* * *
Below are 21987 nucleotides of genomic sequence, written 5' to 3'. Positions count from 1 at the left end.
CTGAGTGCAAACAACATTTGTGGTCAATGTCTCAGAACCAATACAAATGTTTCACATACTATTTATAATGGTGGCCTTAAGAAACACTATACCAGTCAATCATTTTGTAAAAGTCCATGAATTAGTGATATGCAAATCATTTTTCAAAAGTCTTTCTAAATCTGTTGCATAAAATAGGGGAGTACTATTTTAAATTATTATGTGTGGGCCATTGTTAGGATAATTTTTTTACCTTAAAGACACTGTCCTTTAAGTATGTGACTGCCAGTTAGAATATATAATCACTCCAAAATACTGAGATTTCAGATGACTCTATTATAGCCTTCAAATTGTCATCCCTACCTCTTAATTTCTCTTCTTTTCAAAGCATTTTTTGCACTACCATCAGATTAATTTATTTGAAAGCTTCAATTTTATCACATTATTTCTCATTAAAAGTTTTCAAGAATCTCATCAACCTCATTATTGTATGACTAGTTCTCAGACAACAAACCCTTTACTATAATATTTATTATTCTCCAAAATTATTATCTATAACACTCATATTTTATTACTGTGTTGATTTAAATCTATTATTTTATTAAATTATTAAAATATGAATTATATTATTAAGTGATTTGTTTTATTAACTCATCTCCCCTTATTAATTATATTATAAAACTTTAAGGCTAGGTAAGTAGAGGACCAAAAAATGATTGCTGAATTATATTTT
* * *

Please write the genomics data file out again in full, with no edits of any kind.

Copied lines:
Below are 21987 nucleotides of genomic sequence, written 5' to 3'. Positions count from 1 at the left end.
CTGAGTGCAAACAACATTTGTGGTCAATGTCTCAGAACCAATACAAATGTTTCACATACTATTTATAATGGTGGCCTTAAGAAACACTATACCAGTCAATCATTTTGTAAAAGTCCATGAATTAGTGATATGCAAATCATTTTTCAAAAGTCTTTCTAAATCTGTTGCATAAAATAGGGGAGTACTATTTTAAATTATTATGTGTGGGCCATTGTTAGGATAATTTTTTTACCTTAAAGACACTGTCCTTTAAGTATGTGACTGCCAGTTAGAATATATAATCACTCCAAAATACTGAGATTTCAGATGACTCTATTATAGCCTTCAAATTGTCATCCCTACCTCTTAATTTCTCTTCTTTTCAAAGCATTTTTTGCACTACCATCAGATTAATTTATTTGAAAGCTTCAATTTTATCACATTATTTCTCATTAAAAGTTTTCAAGAATCTCATCAACCTCATTATTGTATGACTAGTTCTCAGACAACAAACCCTTTACTATAATATTTATTATTCTCCAAAATTATTATCTATAACACTCATATTTTATTACTGTGTTGATTTAAATCTATTATTTTATTAAATTATTAAAATATGAATTATATTATTAAGTGATTTGTTTTATTAACTCATCTCCCCTTATTAATTATATTATAAAACTTTAAGGCTAGGTAAGTAGAGGACCAAAAAATGATTGCTGAATTATATTTT